May 21, 2018 (Falls Church, VA) The International Chiropractors Association (ICA) is pleased to see the publication of chiropractic research in the new Open Access Journal of the American Medical Association (JAMA Network). The study, “Effect of Usual Medical Care Plus Chiropractic Care vs Usual Medical Care Alone on Pain and Disability Among US Service Members With Low Back Pain A Comparative Effectiveness Clinical Trial”[i]found that military members who utilized chiropractic care with their usual medical care (UMC) for low back pain had statistically better outcomes than those who did not utilize chiropractic care.
There were clinically meaningful and statistically significant improvements in their back-related function in those randomized to chiropractic plus UMC (62.6%) compared to those who received UMC alone (46.6%) as well as improvement in pain (57.5% vs 32.5%). In his invited commentary to the Journal, “Daniel C. Cherkin, MA, PhD noted, “Superior outcomes for the group receiving UMC plus chiropractic care were largely maintained after 12 weeks, 6 weeks after chiropractic care had ended. No serious adverse effects were identified.”[ii] He goes on to state, “Because of the trial’s large sample size, high follow-up rates (approximately 90% at 6 weeks), and strong analytic methods, the findings are unlikely to be spurious.”
When asked for a comment by ICA on this study, leading expert in integrative health research design, Retired US Army Col. Wayne Jonas, MD, and author of the recently released book, How Healing Works[iii], stated the following about the study, “This is a rigorous, large study of chiropractic care for back pain in the military. As a pragmatic study it looked at the benefit for back pain from adding chiropractic care to what service members currently get. Bottom line is that adding chiropractic care helps improve back pain more than usual care alone. In this time of high opioid use for pain, we desperately need more non-drug approaches to chronic pain. Chiropractic should become a standard part of these options for our military.”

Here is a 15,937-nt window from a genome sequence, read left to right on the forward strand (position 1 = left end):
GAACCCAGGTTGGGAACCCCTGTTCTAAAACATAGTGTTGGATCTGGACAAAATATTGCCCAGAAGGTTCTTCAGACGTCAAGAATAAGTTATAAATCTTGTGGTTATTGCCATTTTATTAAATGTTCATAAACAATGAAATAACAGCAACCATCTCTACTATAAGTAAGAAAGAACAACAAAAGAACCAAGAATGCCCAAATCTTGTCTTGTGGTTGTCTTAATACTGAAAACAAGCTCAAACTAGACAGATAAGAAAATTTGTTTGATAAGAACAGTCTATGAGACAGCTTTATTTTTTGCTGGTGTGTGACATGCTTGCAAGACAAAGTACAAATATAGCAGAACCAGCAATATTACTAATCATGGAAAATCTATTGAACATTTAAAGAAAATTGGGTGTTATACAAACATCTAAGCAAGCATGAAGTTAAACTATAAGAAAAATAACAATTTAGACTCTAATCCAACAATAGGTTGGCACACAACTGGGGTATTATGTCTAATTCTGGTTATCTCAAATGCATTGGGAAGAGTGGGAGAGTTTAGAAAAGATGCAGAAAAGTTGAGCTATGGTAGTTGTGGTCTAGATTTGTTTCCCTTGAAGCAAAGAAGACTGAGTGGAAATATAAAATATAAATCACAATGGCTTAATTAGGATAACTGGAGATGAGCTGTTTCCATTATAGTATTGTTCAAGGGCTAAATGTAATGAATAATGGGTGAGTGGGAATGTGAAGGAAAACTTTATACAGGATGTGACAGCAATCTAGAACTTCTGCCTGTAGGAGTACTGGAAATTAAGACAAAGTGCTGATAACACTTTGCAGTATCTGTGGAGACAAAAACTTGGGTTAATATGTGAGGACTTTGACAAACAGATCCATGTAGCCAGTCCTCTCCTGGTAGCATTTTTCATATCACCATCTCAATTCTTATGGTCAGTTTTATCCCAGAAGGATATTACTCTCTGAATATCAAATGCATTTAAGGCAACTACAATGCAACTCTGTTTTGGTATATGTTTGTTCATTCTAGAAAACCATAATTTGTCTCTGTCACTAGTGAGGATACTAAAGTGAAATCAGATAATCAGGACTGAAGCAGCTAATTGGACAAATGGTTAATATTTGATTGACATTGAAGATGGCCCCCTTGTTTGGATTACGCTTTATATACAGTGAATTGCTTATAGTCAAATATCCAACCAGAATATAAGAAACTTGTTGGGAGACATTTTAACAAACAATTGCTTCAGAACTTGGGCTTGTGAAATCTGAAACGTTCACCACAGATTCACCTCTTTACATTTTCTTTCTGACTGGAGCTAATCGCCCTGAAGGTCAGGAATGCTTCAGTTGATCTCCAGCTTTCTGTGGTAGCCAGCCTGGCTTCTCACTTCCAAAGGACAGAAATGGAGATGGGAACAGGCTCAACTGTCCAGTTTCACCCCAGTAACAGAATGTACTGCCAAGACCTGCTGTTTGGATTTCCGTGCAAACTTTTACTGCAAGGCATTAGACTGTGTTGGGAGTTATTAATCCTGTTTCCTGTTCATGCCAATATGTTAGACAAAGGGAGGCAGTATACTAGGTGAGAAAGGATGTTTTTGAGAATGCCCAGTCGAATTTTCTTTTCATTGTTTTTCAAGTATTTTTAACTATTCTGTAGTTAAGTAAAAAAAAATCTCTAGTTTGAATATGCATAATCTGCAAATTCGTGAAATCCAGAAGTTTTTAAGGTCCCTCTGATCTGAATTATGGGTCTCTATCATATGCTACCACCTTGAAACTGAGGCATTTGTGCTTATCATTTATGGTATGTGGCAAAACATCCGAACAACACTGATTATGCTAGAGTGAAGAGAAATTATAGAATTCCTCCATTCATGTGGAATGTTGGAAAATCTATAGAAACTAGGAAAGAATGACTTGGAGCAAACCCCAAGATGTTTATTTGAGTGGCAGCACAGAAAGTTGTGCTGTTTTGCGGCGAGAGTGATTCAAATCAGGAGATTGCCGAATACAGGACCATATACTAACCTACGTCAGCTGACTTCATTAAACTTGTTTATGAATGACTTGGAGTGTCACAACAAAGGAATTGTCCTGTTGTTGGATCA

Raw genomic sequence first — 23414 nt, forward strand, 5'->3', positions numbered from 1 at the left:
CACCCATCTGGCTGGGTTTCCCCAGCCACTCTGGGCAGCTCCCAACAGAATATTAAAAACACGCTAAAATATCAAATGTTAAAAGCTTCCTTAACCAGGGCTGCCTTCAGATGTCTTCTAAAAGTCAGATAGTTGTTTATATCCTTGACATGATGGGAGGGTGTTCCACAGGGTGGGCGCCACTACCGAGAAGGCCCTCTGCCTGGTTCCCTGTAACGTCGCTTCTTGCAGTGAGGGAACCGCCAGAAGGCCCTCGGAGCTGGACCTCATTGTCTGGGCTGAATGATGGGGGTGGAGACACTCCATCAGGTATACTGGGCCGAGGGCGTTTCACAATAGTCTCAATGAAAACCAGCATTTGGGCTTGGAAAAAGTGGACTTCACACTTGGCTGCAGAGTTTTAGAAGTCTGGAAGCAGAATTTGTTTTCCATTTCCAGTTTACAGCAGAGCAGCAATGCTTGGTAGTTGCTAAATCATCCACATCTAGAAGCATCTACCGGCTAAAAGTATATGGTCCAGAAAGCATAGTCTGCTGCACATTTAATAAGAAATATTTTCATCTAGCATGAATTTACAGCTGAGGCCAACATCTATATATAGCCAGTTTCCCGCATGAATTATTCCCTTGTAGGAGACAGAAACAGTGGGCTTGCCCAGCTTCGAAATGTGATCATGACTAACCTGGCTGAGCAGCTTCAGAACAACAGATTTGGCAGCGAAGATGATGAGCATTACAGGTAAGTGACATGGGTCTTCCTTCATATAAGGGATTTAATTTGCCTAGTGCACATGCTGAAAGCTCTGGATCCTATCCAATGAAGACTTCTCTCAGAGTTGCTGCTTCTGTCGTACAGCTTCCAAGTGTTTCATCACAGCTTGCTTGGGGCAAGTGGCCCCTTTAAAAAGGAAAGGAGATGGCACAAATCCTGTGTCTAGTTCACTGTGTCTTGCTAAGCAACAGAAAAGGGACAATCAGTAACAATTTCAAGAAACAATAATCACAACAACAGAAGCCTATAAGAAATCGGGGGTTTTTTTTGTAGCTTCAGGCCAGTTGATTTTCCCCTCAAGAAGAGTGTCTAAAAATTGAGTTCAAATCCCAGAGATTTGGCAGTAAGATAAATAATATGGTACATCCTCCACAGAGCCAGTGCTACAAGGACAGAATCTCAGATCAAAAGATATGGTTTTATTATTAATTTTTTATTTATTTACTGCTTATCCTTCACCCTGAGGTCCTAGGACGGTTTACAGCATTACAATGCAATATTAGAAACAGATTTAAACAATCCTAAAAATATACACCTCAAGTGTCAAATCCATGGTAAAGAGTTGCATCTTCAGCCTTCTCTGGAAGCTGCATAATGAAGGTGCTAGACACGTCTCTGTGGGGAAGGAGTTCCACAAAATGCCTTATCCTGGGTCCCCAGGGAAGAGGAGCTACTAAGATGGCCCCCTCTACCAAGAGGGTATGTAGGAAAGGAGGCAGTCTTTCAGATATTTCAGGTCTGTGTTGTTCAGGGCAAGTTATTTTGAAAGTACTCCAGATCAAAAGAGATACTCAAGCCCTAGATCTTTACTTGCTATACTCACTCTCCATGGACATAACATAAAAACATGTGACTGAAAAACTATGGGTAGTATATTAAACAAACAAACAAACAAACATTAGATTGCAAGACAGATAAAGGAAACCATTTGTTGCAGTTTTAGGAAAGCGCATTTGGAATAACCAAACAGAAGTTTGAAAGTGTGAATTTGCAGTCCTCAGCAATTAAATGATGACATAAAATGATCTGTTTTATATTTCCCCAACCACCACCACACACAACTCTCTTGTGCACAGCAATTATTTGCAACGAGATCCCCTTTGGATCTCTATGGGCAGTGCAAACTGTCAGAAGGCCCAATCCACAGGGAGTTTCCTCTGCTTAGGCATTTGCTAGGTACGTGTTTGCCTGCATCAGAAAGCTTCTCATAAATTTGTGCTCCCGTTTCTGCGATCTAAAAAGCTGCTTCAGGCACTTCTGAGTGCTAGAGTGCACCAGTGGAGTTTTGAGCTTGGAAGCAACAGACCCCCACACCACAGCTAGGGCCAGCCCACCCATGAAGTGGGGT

Dr. Michael McLean, DC immediate Past President of ICA stated, “The men and woman of our armed services and their families deserve the best health care our nation can provide. This study adds to the growing body of science confirming that chiropractic care provides meaningful benefit and should become more easily available to those who serve and their families.”
ICA Director of Government Relations, Beth Clay stated, “This latest publication of peer reviewed chiropractic research can benefit military medicine globally. It is both an important contribution to the body of research evaluating chiropractic care in our military population as well as a well written paper. When I read research studies, I look for several key inclusions – a clear description of the study methods, strengths, and limitations; a reasoning for why this study is needed in the bigger picture of health care (in this case, to reduce reliance on opioids); discussion on adverse effects monitoring; and disclosure of conflicts of interest. This paper includes all of these.”
Ms. Clay continued, “We already know members of the military have higher rates of back pain than the public; this study’s outcomes support ICA’s position that our nation’s military members deserve full and unfettered access to chiropractic care. As Congress works on the FY2019 budget, ICA urges increased research resources and clear instructions to increase chiropractic research funding be provided to the Department of Defense, the Veterans Administration, and the National Center for Complementary and Integrative Health at the National Institutes of Health.”
[i]Goertz CM, Long CR, Vining RD, Pohlman KA, Walter J, Coulter I. Effect of Usual Medical Care Plus Chiropractic Care vs Usual Medical Care Alone on Pain and Disability Among US Service Members With Low Back Pain A Comparative Effectiveness Clinical Trial. JAMA Network Open.2018;1(1):e180105. doi:10.1001/jamanetworkopen.2018.0105
[ii]Cherkin DC. Innovating to Improve Care for Low Back Pain in the Military Chiropractic Care Passes Muster. JAMA Network Open.2018;1(1):e180106. doi:10.1001/jamanetworkopen.2018.0106